• (to) clear up
    to get better; to go away (when talking about problems with the skin, such as a rash or acne)
    Example: Fortunately, Tyler's face cleared up before the school dance.
  • (to) drive one nuts
    to annoy someone very much
    Example: It drives me nuts when people talk during movies.
  • for starters
    to name just one problem or example; for example
    Example: What's wrong with Ted? For starters, his back is killing him.
  • (to) hit the nail on the head
    to be right; to guess correctly
    Example: The doctor hit the nail on the head when she said I needed to start exercising.
  • (to) nip (this, that or it) in the bud
    to stop something before it gets any worse
    Example: Your son has started to spend every night surfing the Web instead of doing his homework? You need to nip that in the bud.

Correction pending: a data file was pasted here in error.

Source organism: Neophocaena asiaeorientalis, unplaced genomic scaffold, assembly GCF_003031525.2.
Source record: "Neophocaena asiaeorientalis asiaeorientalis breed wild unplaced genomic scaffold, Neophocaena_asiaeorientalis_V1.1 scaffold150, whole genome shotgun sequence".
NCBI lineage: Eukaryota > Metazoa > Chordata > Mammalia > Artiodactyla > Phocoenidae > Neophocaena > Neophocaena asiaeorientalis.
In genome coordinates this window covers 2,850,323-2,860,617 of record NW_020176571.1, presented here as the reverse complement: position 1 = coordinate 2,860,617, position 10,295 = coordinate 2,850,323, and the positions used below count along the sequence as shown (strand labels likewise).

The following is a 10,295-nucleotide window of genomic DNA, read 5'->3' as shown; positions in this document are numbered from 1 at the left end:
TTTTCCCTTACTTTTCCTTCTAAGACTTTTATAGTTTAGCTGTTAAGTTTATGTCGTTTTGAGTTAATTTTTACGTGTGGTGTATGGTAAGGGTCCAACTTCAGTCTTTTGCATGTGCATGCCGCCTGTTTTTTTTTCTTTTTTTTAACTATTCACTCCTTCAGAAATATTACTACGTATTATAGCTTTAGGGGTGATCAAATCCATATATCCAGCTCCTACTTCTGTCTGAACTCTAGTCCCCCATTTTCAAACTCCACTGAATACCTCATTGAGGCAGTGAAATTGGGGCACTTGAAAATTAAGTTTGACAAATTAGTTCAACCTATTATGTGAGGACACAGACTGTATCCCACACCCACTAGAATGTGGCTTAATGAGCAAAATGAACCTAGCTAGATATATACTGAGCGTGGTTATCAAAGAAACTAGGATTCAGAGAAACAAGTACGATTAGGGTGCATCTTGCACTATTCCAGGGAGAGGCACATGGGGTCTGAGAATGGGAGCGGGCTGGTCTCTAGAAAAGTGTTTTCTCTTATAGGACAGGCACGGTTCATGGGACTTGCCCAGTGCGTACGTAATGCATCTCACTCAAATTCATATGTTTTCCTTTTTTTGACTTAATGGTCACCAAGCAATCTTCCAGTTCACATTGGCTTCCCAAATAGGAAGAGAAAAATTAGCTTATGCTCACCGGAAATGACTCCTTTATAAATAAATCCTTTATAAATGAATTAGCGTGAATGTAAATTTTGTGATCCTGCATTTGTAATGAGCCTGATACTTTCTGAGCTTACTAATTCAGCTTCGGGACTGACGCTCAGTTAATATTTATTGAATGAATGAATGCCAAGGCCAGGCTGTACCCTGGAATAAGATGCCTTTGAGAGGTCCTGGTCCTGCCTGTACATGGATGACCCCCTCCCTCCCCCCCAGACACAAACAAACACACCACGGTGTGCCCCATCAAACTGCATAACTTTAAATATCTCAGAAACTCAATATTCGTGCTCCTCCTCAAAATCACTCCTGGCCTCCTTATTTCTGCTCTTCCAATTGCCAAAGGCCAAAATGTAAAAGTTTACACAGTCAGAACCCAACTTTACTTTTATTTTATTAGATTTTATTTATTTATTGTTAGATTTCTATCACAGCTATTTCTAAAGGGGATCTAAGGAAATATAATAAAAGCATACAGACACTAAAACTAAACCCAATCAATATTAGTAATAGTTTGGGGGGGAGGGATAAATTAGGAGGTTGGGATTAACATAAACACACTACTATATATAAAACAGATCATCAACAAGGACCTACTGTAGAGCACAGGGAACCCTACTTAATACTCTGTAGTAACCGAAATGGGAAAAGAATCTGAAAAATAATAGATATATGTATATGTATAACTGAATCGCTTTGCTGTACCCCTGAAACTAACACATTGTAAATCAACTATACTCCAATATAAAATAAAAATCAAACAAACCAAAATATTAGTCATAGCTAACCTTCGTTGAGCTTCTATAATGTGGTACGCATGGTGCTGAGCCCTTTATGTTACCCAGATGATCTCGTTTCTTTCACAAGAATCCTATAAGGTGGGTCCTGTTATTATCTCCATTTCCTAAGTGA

• on something
    taking medication or prescription drugs
    Example: Nancy is on Claritin for her allergies.
    NOTE: This can also mean that one is taking illegal drugs. Example: That guy on the street corner is in bad shape. I wonder what he's on.
  • over-the-counter
    available on the pharmacy shelf instead of by prescription
    Example: Your headaches are getting worse? Maybe you should start taking a prescription drug instead of over-the-counter medications.
    NOTE: sometimes you will see the abbreviation: OTC
Practice the Expressions

Fill in the blank with the missing word:

  1. How long did it take for your rash to clear _____ ?
    • a) out
    • b) away
    • c) up
  2. Everything went wrong on my date with the doctor I met online. For _____ , he left his wallet at home!
    • a) starters
    • b) beginners
    • c) problems
  3. You hit the _____ on the head when you said Tyler should get that lump on his foot checked out.
    • a) screw
    • b) tack
    • c) nail